Should a spell have a different effect if it is performed clockwise instead of counter-clockwise?

Probably, but with Wizard Tag, we want the casters to have flexibility.

For example, some spells can be cast in a mirror image.  Some spells are more difficult to cast depending on which hand holds the wand.  That is why we made some spells with left-handed versions.

Designing Flexibility in the Wands Improves Immersion by Further Hiding the Technology in the Toy.

What do we mean by flexibility?

Gesture recognition systems in technological devices rely on magical information that they receive from gyros, compasses, and accelerometers.

Some of these systems need to be calibrated before each use.  Some need to be held in a certain orientation or with a finger on an activation pad.  

Wizard Tag Wands remove those worries!

A wizard can pick up the wand with either hand, hold the wand with a firm grip on the handle, by the pommel, two handed, or even with a strange overhand grip (like Lord Voldemort), and it will still cast spells.

There is no pre-battle calibration.

The technology inside figures out which way is up, no matter how the wand is rotated in your grip.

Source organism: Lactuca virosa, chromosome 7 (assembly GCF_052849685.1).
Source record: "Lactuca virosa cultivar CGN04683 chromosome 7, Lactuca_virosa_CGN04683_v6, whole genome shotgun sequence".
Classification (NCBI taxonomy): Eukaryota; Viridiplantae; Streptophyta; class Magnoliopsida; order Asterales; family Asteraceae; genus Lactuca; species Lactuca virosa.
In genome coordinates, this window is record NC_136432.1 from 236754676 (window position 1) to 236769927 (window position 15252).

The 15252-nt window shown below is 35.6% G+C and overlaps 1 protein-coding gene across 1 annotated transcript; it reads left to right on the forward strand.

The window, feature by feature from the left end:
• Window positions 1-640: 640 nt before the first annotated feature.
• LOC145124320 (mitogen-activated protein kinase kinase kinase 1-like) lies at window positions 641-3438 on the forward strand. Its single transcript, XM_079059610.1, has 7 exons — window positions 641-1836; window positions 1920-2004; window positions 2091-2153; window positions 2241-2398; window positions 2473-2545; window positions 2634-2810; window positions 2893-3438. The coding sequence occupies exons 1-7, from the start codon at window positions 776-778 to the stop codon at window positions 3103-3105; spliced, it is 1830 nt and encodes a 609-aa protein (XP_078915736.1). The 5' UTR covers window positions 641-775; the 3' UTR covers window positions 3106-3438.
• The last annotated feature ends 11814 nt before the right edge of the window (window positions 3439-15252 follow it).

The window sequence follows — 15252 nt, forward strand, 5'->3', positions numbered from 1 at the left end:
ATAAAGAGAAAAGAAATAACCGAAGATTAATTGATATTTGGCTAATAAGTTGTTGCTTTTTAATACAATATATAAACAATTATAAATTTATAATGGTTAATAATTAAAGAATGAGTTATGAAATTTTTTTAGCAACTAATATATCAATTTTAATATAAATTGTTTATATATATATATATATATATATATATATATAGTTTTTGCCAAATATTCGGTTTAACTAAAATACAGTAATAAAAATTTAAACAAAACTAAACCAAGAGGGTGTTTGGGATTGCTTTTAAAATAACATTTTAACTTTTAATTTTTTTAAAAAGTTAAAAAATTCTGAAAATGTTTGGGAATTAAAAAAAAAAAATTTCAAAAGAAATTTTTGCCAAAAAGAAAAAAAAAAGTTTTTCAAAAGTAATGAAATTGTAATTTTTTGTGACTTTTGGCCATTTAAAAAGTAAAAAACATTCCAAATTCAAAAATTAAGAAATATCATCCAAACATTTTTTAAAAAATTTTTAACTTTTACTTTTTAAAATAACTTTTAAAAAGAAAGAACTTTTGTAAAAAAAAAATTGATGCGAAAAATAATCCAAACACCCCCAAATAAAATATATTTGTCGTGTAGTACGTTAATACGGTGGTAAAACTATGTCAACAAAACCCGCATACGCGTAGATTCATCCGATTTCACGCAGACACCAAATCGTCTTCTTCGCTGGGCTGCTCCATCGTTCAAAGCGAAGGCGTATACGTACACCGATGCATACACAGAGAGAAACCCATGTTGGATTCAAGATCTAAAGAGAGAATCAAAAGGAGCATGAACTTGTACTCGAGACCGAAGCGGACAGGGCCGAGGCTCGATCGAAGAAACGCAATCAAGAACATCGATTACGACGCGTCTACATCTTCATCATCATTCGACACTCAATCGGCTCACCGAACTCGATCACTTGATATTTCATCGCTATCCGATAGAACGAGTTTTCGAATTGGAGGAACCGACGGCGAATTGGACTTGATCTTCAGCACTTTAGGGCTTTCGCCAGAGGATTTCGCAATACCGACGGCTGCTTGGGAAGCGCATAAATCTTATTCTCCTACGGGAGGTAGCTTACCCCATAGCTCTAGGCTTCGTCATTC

This is what we mean by flexibility!

How did this topic even come up?

When we were designing the spells, we wanted some of them to be simple and others to be more complicated.

In fact, we have gestures that must be performed in three dimensions, unlike most of the gesture recognition systems where you could display the symbol on a screen or chalkboard.

Some spells have shapes that could be drawn differently by different wizards.

For example, if I ask you to draw a square with your wand, which corner would you start in?

Should it matter?

We decided that it does matter, and in most cases, the spell must be performed as it was designed.  

BUT, we noticed that some spells would be difficult or non intuitive to perform depending on which hand you used to cast the spell, so we made accommodations because magic doesn’t have to be mean!

Shield gesture for right hand, the gesture is mirrored for use in the left hand.

Why is this flexibility important with gesture recognition systems?

We are proud of the spells that our Wizards came up with, and the 3D shield spell is one of the best examples.  The gesture that activates this defensive spell indicates the threat area, then drops down the shield by completing two gestures in two distinct planes.

Completing this spell gesture would be difficult with the left hand, so we added a mirrored version of the gesture into the database.  This means you can cast Shield Left or Shield Right and the wand will identify what the gesture is and perform the appropriate effects.

The best part is there’s no setting that you have to modify between left or right handers, the wand is always checking if the gesture registered; it doesn’t care which hand cast the spell!

Share your thoughts in the comments below!

  1. Have you used a gesture recognition system?
  2. What was good or bad about it?
  3. What would you like to see in such a system for magic wands?

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